Uptown’s turn: Office building wave starting up in top Dallas market
Crescent Real Estate/Crescent Real Estate
The tower, where Gardere will occupy four floors, will include ground-floor shopping.
The building boom that’s taken hold in the northern suburbs is spreading to central Dallas with a series of new office towers starting in Uptown and the Arts District.
One office high-rise is already under construction downtown, and another is on the way in Victory Park.
And now, one of Dallas’ largest and most prestigious law firms will anchor a tower to be constructed on McKinney Avenue.
Gardere Wynne Sewell LLP is leaving its longtime home in Thanksgiving Tower for Crescent Real Estate’s 20-story Uptown high-rise. Work will start this summer on the building next door to the Ritz-Carlton Dallas hotel.
Gardere will take four floors in the sleek glass tower, which will have a ground-floor shopping center and a lush park stretching along Olive Street. The law firm will move into its 109,000-square-foot offices in 2016.
“We’ve been in Thanksgiving Tower since 1989 — it’s been a good 25 years,” said Gardere chairman Holland O’Neil. “It was a difficult decision for us to make, but we are excited about the move.”
Gardere is renting about 100,000 fewer square feet than in its current downtown location.
“We have a lot of dead space in our current office,” O’Neil said. “When we moved into this building, the way we constructed our space was for a time when there were main-frame computers, big file rooms and libraries.”
New technology has allowed law firms to cut back their office size.
Even so, Gardere had only a handful of choices for its new location, said partner Kevin Kelley.
“Our real estate brokers told us in advance our options would be fairly limited,” Kelley said. “Our competitors are moving out of this area and either moving along Ross Avenue or to Uptown.
“The location for the new building is fantastic.”
Designed by award-winning architect Pelli Clarke Pelli, the 530,000-square-foot Crescent tower has been in the works for more than two years.
“I don’t give up easily,” said Crescent Real Estate CEO John Goff. “I think our timing for this building is very good.
“Once this project is underway, it will attract even more attention from prospective tenants.”
With the signing of Gardere’s lease, the building will move ahead quickly.
The project will have about 50,000 square feet of retail space fronting a landscaped plaza on Olive Street.
Phil Puckett and Jeff Ellerman of CBRE Group represented Gardere in its search for a new location.
The firm looked at two or three older buildings and three proposed projects before making its choice, Kelley said.
Uptown is one of Dallas’ tightest office markets, with less than 10 percent vacancy in first-class business space. And rents are up to twice the cost of space in nearby downtown.
Only one office building is under construction in the neighborhood — a 22-story tower developer Harwood International is building that is anchored by Frost Bank.
“In the Uptown market you can probably find only one building with a full floor of currently available office space,” said Crescent managing director John Zogg. “In my 25-year career, I’ve never seen this market as tight.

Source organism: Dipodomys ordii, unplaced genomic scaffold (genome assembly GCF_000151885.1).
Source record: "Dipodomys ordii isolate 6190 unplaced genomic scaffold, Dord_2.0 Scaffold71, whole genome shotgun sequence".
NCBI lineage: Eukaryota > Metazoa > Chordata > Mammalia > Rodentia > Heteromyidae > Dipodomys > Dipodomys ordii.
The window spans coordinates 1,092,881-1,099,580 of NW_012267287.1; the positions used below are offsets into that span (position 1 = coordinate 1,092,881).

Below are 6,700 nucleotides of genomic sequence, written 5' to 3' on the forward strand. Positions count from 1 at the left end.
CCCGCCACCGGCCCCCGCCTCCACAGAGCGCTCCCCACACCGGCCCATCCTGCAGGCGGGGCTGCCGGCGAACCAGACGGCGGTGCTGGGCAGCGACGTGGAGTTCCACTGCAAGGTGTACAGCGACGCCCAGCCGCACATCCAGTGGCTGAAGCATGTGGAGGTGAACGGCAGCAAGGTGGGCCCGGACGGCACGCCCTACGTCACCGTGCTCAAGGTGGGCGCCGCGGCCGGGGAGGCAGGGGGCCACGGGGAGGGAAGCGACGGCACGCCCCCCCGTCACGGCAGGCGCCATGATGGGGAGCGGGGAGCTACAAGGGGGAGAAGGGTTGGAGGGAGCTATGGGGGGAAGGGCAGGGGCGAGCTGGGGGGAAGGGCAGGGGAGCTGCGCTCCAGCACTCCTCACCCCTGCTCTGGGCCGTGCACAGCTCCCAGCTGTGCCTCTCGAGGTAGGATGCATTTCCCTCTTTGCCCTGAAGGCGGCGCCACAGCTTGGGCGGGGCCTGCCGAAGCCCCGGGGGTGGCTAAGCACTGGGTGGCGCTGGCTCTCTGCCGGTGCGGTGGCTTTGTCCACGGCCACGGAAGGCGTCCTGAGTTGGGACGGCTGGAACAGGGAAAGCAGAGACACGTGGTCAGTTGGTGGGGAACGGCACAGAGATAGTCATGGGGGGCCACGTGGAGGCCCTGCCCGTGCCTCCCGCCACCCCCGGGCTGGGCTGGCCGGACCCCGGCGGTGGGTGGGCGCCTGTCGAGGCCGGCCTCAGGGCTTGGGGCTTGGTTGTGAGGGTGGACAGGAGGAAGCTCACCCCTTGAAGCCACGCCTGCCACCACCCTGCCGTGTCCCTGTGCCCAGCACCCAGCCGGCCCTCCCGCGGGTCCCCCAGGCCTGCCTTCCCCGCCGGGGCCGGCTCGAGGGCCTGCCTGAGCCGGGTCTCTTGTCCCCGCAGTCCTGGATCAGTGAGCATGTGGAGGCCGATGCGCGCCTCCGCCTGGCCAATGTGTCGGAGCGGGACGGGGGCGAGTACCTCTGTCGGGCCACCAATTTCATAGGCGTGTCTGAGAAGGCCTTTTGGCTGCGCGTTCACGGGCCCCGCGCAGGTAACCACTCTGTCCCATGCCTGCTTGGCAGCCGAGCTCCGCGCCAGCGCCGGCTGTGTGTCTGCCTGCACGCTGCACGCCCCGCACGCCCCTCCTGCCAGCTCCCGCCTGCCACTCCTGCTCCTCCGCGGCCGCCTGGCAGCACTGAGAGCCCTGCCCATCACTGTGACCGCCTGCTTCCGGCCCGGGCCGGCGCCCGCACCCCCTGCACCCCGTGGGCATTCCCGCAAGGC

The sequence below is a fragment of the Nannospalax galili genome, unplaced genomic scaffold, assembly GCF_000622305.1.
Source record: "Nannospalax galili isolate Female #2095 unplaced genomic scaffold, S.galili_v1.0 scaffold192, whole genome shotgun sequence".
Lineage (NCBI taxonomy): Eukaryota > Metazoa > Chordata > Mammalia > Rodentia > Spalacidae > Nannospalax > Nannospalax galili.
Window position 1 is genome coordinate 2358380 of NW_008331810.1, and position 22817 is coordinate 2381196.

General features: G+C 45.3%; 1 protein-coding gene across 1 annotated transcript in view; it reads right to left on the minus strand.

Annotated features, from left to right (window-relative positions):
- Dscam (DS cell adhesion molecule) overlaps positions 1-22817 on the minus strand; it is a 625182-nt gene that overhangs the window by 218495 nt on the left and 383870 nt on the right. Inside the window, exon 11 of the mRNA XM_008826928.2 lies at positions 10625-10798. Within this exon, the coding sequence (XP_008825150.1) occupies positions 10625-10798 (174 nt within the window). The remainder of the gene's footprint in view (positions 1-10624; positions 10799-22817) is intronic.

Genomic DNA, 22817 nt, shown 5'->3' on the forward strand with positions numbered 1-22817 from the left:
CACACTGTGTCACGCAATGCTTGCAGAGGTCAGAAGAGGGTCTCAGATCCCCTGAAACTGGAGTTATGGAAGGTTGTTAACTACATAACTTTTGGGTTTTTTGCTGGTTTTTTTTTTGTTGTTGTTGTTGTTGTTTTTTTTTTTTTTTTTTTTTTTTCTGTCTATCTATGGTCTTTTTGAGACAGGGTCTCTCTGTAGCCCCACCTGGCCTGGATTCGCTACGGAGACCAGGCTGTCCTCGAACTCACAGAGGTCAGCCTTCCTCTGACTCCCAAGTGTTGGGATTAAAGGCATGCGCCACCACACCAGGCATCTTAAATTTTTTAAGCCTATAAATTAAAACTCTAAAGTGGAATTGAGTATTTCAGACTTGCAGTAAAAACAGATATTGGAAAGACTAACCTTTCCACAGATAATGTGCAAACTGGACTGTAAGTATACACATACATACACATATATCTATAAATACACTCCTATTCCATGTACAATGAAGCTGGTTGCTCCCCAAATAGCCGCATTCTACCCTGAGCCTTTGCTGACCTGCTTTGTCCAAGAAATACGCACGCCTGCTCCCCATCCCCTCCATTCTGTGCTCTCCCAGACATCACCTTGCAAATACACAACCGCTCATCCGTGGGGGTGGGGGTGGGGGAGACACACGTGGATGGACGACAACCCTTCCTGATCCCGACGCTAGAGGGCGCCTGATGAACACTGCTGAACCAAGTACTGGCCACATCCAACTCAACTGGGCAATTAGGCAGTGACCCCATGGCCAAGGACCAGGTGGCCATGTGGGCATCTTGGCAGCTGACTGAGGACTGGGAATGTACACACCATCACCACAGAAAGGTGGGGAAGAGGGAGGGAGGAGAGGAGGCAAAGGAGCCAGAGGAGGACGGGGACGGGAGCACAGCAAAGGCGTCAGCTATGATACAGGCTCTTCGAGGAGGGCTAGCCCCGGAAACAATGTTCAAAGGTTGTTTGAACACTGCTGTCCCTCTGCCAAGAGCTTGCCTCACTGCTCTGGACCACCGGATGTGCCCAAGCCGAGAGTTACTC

“So many people are trying to move to Uptown because of all the great things that are happening.”
But of almost 20 office projects underway in North Texas, only one is being built in Uptown. And downtown Dallas has only one new project, the 18-story Hall Financial Group office tower being built on Ross Avenue.
The high cost of building in Uptown and downtown vs. the suburbs means that most of the projects are outside Dallas’ core.
Also, building sites are more scarce and expensive in central Dallas.
“The dynamic that is different from 10 or 15 years ago is you have very limited development sites,” said Steve Everbach, senior managing director of Cushman & Wakefield of Texas Inc. “It’s pushing pricing for land and construction costs.
“And the market in Uptown and downtown is demanding premium properties.”
Developers can construct a value-oriented low-rise office campus in Plano, Frisco or Irving. But with development sites in Uptown topping $300 per square foot, office buildings have to be taller and more expensive.
“Right now, the fundamentals are the best I’ve ever seen for this market,” Everbach said. “You are going to have premium rents and premium tenants, and they are going to pay for it because they want to be in prime real estate.”
CBRE Group’s Puckett said that expanding and relocating businesses leased most of the prime office space in Dallas’ suburbs as the economy rebounded from the recession.
Puckett said that in the suburbs, he saw “office building construction starting sooner than the Uptown and Arts District market.”
Now it’s Uptown and downtown’s turn.
This week Houston-based developer Hines announced it will build a 23-story office tower starting later this year at Victory Park.
Developer KDC and Invesco Real Estate are working on a smaller office building at McKinney Avenue and Harwood Street in Uptown.
“There are a couple of three other buildings that could conceivably be built in this cycle in Uptown,” said CBRE Group’s Ellerman. “For a long time, the Crescent was the only game in town in Uptown.
“All of the office buildings that have recently been built have done well,” he said.